Alexander Belyavsky: "To go down in history as world champion, you need to win a match"

Время публикации: 28.04.2015 14:18 | Последнее обновление: 28.04.2015 16:29
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E.SUROV: We are in Shamkir, with me is the famous grandmaster, and coach, who needs no special introduction, Alexander Belyavsky. Hello!

A.BELYAVSKY: Good afternoon!

E.SUROV: Here in this tournament, you are helping to Maxime Vachier-Lagrave. How did you start working with Maxime? And are you happy so far with this cooperation?

A.BELYAVSKY: We have worked together for several years, in several different places. I helped him in many recent tournaments, both attending events, and on the internet. This tournament I'm certainly not happy, it is not his best tournament, things went wrong at the outset.

E.SUROV: How many students do you have?

A.BELYAVSKY: I think that the word "student" is generally wrong in this case, because it is a question of the strongest players in the world. Both with Maxime and other chess players, I started working with them when they were already known. And my aid is reduced to the function of a second, and not a coach - that is, to assist in the preparation for games in tournaments or to develop their opening repertoire. 

E.SUROV: Let us then formulate this: how many are there who resort to your help?

A.BELYAVSKY: This number of people is changing - with some I work, then we stop. But Maxime has continued to work with me for quite some time. I also from time to time help two very young players from the United States - Kayden Troff and Sam Sevian, and from time to time I help Anna Muzychuk. That is all at the moment.

As for the last women's World Championship, it so happened that when the Muzychuk sisters were preparing for the tournament, I was ready to help. I was expecting that we were talking about Anna aiming for the title of world champion, but it turned out that Mariya won.

E.SUROV: Was that not expected?

A.BELYAVSKY: What to say? The fact is that the event itself is a slight lottery, because most of the time it is difficult to win in two games, so in many cases the fate of the competition is decided in rapid or even blitz. 

E.SUROV: I still have not met a single person among the grandmasters, journalists and so on, who thinks that the champion should be determined in a knock-out tournament, as now occurs with women. And how do you look at it?

A.BELYAVSKY: Firstly, the situation is not quite the same. In women's chess, one year the World Cup knock-out is held, and the following year there is a standard world championship match - that is, between the two strongest players, who passed all stages of selection. In particular, this year there will be just such a match between Hou Yifan and Mariya Muzychuk. And I think that, of course, in order to go down in history as the world champion, you have to win a match.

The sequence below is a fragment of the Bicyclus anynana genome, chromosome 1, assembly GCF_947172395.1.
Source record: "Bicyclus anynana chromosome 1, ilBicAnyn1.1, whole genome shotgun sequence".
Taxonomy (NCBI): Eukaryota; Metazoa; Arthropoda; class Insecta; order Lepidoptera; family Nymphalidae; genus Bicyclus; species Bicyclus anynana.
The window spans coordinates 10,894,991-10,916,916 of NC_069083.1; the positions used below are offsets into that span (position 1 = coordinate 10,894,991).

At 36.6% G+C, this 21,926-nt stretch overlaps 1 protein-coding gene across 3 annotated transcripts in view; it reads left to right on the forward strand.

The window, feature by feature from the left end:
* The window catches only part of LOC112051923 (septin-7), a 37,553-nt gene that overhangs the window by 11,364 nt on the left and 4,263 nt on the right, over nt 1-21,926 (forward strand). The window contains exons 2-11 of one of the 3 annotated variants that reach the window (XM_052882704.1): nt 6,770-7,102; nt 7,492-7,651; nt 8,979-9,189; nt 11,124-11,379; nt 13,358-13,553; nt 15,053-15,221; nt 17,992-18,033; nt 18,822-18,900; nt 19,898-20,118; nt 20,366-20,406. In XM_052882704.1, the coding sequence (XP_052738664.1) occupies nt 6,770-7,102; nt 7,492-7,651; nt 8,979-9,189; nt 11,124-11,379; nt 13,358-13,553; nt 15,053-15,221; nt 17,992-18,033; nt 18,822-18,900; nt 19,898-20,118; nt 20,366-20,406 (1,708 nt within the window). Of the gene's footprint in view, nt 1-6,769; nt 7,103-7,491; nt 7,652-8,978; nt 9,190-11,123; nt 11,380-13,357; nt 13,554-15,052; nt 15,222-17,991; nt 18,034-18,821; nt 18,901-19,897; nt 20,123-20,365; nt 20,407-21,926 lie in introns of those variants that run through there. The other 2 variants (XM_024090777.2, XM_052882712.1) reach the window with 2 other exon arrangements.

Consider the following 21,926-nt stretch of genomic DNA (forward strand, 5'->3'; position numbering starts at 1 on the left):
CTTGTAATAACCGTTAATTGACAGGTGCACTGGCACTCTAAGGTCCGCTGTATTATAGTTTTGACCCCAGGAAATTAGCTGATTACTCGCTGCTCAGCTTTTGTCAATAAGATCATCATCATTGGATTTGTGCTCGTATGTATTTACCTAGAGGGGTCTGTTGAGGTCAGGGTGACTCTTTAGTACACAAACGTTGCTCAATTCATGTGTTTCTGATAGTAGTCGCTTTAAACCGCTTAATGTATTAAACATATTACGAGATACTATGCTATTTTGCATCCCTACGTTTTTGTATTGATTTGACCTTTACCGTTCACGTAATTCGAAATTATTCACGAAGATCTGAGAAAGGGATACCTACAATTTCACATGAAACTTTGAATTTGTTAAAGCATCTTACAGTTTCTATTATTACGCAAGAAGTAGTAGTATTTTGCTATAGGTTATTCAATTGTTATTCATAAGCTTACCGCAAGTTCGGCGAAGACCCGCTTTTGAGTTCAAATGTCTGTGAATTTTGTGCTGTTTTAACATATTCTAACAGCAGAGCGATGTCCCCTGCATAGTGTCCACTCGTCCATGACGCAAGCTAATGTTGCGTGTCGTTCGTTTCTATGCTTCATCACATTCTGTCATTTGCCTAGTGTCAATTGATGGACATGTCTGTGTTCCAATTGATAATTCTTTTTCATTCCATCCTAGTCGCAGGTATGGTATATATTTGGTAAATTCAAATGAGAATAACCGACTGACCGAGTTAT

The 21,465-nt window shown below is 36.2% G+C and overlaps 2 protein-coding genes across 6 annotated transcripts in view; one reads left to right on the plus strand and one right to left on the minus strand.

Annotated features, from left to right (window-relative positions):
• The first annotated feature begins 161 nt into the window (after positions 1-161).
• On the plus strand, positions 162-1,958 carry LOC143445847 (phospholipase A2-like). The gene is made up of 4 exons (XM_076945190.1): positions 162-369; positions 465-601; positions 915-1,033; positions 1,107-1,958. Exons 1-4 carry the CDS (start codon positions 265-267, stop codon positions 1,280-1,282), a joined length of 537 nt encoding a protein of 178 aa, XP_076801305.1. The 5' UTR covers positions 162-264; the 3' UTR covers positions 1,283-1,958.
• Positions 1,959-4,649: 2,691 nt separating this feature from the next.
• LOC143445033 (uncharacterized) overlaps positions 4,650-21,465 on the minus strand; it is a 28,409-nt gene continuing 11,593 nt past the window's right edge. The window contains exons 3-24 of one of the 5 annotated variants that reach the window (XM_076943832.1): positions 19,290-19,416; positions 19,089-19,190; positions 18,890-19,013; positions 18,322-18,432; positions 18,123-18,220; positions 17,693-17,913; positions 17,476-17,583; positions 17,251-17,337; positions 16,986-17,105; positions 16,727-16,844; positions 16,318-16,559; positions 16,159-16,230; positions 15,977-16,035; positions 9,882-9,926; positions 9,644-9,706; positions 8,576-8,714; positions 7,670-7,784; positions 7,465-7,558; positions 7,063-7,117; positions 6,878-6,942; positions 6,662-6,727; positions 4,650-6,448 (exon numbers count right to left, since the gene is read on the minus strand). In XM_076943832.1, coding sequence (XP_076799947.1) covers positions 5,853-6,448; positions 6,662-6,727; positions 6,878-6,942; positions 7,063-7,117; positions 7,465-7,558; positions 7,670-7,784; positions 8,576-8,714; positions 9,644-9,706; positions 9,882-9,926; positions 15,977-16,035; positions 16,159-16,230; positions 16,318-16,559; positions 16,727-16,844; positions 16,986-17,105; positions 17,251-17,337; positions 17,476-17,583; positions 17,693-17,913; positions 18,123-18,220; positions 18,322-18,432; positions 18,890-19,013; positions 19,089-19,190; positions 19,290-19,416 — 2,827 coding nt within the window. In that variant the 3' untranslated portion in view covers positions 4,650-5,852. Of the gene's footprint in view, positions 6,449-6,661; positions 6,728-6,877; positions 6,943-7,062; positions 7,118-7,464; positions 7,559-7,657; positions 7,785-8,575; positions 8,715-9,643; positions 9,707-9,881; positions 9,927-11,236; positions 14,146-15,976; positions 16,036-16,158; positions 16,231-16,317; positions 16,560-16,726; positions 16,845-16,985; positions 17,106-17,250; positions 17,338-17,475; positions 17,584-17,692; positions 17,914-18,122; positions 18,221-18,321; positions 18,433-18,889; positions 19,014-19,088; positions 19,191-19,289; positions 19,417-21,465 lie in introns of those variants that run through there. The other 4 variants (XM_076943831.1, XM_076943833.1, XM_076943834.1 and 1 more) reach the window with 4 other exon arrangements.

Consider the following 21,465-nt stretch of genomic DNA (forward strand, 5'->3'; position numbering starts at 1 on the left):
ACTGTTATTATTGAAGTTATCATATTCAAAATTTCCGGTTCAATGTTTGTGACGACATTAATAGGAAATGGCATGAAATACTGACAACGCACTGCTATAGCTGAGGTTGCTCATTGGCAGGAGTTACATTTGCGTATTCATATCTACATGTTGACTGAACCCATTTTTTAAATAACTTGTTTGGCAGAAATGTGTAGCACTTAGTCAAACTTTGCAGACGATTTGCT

E.SUROV: Anna Ushenina will remain in history?

A.BELYAVSKY: In history, she will still remain. But when we talk about the real champions, there is a difference between, say, the world champions Kasparov and Karpov and - even with all due respect to very good chess players - Kasimdzhanov or Khalifman. These are different world champions.

E.SUROV: Who is stronger at the moment: Anna or Mariya Muzychuk?

A.BELYAVSKY: Well, if you take the rating, which is the summary of all the successes, then today Anna is stronger. But Mariya is younger, she is growing rapidly, and - who knows? - Maybe, after the match with Hou, it will turn out that she is stronger.

E.SUROV: And you are actively using the computer?

A.BELYAVSKY: Absolutely. Now in general, no preparation is possible without the aid of the computer. Both the database, which enables the second to gather material so quickly, and the engine, which allows you to speed up the analysis of numerous positions.

E.SUROV: I will clarify my question. Right now, coaches are divided into two categories. As a rule, the older trainers, however much they use the computer, tend to operate by schemes, saying stuff like "Look at this game between Botvinnik - Taimanov 1960", for example. And then there are younger coaches, who barely know these names, and are certainly not oriented on the plans and ideas shown, for example, in Botvinnik's games. Which category are you in?